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Re: 4 function calculators  and, why Arithmetic?
Posted:
Feb 9, 2013 5:46 PM


On Feb 9, 2013, at 3:56 PM, Jack Rotman wrote:
> [...]
> However, a more basic question must be raised  WHY do we see a > need to teach arithmetic? > Once upon a time, arithmetic was an advanced topic; pupils would > learn about number systems, properties, and the reasoning behind > operations. I've read people state that arithmetic was more of a > university topic than a grammar school (K8) topic. Learning > fractions, for example, involves many layers of knowledge  if we > want people to understand (and remember); given two months, students > could learn this type of arithmetic with fractions ... and another > month for decimals. > > Long before calculators became readily available, we had reduced > 'arithmetic' down to the procedures commonly used in a given culture > for computation. The backbone of arithmetic  number systems and > properties  was avoided as being either too difficult or > unnecessary. Correct computation is usually the most common > assessment. > > If we see 'arithmetic' as being the stuff commonly found in > arithmetic and prealgebra courses & books, then we have little > rationale for 'teaching' it. > I fully agree. > Correct computation is needed in very few fields and in few academic > courses  if we mean without technology. Our client disciplines > and occupations are much more interested in problem solving and > thinking (quantitative reasoning sounds good to them). > > I believe that arithmetic (described above) has no place in a modern > math curriculum. Arithmetic is a major problem for adults in our > country, especially those from low power/low economic backgrounds; > we have blocked many a student from pursuit of their dreams just > because they could not perform addition of numeric fractions and > similar 'skills'. Our treatment for this lack is a course which > induces students to compute correct answers within our course > without any longterm benefit (understanding and reasoning). >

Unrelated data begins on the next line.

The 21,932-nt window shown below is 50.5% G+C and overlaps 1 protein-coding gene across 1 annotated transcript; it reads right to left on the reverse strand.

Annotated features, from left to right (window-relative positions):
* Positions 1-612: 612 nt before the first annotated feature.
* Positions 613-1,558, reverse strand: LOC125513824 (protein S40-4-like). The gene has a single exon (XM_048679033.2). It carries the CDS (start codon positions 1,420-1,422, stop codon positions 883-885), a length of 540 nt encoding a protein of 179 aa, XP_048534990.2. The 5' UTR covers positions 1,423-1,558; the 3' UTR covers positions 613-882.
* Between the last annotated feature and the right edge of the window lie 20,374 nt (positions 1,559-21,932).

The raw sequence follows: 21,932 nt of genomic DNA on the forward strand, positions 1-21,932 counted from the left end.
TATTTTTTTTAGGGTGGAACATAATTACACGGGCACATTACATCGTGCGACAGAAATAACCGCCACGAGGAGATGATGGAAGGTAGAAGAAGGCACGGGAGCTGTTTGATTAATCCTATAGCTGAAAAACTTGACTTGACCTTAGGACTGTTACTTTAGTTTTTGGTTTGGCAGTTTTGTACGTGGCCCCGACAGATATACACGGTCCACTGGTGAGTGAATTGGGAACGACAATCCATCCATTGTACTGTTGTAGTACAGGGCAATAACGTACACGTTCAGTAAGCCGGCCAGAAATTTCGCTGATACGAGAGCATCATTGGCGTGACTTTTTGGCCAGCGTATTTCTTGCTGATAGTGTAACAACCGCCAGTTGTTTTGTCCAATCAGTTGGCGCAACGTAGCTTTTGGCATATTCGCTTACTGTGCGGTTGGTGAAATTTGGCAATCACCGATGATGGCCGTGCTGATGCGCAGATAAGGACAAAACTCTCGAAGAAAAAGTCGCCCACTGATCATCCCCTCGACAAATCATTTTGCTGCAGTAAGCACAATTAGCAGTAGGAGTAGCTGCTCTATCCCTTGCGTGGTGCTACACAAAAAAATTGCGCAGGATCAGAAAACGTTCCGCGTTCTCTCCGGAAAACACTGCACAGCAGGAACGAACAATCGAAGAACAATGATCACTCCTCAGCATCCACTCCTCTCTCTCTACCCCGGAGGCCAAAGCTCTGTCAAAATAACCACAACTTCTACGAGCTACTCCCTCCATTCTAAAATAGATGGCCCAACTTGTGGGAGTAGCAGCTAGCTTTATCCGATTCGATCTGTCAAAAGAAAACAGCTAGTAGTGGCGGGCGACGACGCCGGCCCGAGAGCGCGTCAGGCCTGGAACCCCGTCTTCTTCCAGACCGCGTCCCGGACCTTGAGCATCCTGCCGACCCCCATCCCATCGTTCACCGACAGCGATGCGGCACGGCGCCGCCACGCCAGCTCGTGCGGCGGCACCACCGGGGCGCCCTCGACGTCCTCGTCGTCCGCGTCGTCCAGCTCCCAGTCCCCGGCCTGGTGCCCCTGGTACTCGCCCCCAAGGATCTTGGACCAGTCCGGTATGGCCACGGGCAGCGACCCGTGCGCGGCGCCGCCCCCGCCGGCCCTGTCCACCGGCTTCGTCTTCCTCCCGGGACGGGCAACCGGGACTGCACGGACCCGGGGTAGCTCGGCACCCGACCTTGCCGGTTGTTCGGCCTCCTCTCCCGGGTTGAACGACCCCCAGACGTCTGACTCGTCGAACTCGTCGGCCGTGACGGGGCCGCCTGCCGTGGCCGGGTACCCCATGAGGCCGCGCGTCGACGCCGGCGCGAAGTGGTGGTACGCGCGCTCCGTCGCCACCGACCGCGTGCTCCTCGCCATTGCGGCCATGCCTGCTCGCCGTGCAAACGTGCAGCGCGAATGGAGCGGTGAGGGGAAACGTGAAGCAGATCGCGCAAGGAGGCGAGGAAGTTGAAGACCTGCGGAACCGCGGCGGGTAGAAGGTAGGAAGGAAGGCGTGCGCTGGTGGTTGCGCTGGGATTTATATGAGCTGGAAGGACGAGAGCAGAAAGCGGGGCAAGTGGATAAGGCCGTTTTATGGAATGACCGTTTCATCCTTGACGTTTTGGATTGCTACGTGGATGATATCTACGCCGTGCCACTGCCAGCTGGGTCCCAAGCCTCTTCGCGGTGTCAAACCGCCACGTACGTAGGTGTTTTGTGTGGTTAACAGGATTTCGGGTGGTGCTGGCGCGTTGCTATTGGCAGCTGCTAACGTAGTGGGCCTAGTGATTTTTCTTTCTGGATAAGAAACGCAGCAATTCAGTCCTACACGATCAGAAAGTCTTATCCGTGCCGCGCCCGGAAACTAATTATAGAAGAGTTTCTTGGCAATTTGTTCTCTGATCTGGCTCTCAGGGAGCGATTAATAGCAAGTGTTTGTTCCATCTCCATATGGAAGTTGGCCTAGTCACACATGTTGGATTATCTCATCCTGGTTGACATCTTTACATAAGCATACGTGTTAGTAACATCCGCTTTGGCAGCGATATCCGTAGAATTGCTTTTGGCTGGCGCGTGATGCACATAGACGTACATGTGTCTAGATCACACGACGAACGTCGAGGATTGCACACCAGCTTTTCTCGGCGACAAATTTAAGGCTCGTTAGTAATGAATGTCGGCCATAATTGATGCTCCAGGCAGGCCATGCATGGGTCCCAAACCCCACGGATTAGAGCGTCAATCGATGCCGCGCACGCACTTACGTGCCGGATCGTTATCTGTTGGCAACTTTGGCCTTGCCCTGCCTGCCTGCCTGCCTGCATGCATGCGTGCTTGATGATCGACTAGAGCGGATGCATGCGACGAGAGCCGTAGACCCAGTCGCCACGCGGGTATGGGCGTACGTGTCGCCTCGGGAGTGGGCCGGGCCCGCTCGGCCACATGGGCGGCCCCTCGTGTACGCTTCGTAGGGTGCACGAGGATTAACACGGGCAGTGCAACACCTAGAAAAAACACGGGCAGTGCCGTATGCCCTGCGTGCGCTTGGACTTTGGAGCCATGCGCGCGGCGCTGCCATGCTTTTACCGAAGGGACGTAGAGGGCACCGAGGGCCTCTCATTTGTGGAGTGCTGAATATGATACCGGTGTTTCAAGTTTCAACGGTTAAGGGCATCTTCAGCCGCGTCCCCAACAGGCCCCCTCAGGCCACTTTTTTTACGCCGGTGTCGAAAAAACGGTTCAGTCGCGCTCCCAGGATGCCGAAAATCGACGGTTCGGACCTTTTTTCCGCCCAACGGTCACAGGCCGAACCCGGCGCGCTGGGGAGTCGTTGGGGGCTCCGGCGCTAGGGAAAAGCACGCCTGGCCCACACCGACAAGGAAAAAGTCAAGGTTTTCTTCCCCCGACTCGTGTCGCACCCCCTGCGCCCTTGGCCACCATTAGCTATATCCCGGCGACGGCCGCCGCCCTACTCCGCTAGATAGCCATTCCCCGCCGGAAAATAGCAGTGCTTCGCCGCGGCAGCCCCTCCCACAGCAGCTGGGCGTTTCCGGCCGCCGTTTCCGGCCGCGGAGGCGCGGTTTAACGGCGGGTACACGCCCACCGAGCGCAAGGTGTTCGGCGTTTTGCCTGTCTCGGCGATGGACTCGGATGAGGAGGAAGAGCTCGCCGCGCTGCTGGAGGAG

While, of course, arithmetic can be a nice place where to develop some serious thinking which, moreover, carries over to algebra and beyond:
(1) For instance, seeing 345.67 as
3?10^+2 + 4?10^+1 + 5?10^0 + 6?10^1 +7?102
where, initially, + is to be read as "and"as in 3 apples + 4 bananasand ? is to be seen as just a separator is rather nice when dealing with
3x^+2 + 4x^+1 + 5x^0 + 5x^1 + 7x^2
In fact, algebra is "easier" than algebra because there is no carryover.
(2) Similarly, for instance,
5/7 = 0.71 + [...] 5/7 = 0.7142 + [...] 5/7 = 0. + [...] 5/7 = 0.714 + [...] 5/7 = 0.7 + [...]
where [...] is a precursor of Landau's "little o", o[h^n] read as "something too little to matter in the current situation". For more along such lines see
<http://www.freemathtexts.org/Standalones/RDA/index.php>
(3) In fact, since decimal numbers are essentially (Laurent) polynomials, this paves the way to the use of (Laurent) polynomial approximations as an alternative to limits (due to Lagrange) in the development of the differential calculus.
(4) In a different direction, one can develop "multidimensional arithmetic", aka fruit salad arithmetic, which, these days of "carts" and "price lists" could probably interest students which wouldn't feel dissed but would not feel lost. For more on this, see
<http://www.freemathtexts.org/References/AmatycReview/MathUndergroundPDF/17LanguageAnalysisLinAlgebra.pdf >
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